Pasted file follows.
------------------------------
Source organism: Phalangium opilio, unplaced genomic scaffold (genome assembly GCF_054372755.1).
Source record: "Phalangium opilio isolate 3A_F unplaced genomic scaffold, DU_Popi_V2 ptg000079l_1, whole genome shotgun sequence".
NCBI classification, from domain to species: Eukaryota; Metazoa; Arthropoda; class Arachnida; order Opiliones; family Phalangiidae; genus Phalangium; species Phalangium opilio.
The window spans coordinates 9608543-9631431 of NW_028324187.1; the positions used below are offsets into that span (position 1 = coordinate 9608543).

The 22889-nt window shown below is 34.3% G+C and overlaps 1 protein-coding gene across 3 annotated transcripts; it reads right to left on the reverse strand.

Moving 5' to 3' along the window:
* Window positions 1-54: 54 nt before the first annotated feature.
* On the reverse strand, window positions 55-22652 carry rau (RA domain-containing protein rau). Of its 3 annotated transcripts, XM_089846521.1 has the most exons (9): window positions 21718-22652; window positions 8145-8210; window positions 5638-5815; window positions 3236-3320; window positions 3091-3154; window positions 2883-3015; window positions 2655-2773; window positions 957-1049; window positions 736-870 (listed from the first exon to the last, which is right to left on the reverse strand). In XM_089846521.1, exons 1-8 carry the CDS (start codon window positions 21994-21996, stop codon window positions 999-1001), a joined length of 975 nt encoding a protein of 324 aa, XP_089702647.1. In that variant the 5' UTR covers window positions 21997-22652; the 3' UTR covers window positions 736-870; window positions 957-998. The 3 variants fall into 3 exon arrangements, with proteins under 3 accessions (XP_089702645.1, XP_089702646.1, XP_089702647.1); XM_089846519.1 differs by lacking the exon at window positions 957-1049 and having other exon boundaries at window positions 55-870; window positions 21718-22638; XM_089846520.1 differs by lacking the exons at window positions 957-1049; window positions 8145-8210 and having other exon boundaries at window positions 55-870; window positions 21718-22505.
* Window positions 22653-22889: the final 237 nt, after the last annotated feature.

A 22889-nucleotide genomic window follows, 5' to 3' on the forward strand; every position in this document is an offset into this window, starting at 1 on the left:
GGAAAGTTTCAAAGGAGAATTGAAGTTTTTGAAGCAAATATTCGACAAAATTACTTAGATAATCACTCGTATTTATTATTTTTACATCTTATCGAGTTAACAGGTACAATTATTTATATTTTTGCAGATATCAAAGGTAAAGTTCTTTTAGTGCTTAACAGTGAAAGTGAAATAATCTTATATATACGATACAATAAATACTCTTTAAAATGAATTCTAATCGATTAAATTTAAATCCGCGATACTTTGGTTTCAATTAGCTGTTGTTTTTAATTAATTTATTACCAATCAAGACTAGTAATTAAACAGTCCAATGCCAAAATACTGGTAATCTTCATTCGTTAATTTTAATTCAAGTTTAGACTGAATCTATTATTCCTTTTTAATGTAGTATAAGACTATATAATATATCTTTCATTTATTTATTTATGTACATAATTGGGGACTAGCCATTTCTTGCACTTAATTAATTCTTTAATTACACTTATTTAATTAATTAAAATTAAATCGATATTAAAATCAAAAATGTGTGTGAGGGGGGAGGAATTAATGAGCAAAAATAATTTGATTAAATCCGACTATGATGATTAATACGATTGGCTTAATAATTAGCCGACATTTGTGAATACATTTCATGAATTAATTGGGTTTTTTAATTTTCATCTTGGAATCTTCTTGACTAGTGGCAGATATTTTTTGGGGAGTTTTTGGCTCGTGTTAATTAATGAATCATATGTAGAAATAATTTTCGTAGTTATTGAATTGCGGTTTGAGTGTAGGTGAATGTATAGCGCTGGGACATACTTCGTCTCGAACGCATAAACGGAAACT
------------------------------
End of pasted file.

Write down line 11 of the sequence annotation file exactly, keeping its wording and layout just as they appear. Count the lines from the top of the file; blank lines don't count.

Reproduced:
GGAAAGTTTCAAAGGAGAATTGAAGTTTTTGAAGCAAATATTCGACAAAATTACTTAGATAATCACTCGTATTTATTATTTTTACATCTTATCGAGTTAACAGGTACAATTATTTATATTTTTGCAGATATCAAAGGTAAAGTTCTTTTAGTGCTTAACAGTGAAAGTGAAATAATCTTATATATACGATACAATAAATACTCTTTAAAATGAATTCTAATCGATTAAATTTAAATCCGCGATACTTTGGTTTCAATTAGCTGTTGTTTTTAATTAATTTATTACCAATCAAGACTAGTAATTAAACAGTCCAATGCCAAAATACTGGTAATCTTCATTCGTTAATTTTAATTCAAGTTTAGACTGAATCTATTATTCCTTTTTAATGTAGTATAAGACTATATAATATATCTTTCATTTATTTATTTATGTACATAATTGGGGACTAGCCATTTCTTGCACTTAATTAATTCTTTAATTACACTTATTTAATTAATTAAAATTAAATCGATATTAAAATCAAAAATGTGTGTGAGGGGGGAGGAATTAATGAGCAAAAATAATTTGATTAAATCCGACTATGATGATTAATACGATTGGCTTAATAATTAGCCGACATTTGTGAATACATTTCATGAATTAATTGGGTTTTTTAATTTTCATCTTGGAATCTTCTTGACTAGTGGCAGATATTTTTTGGGGAGTTTTTGGCTCGTGTTAATTAATGAATCATATGTAGAAATAATTTTCGTAGTTATTGAATTGCGGTTTGAGTGTAGGTGAATGTATAGCGCTGGGACATACTTCGTCTCGAACGCATAAACGGAAACT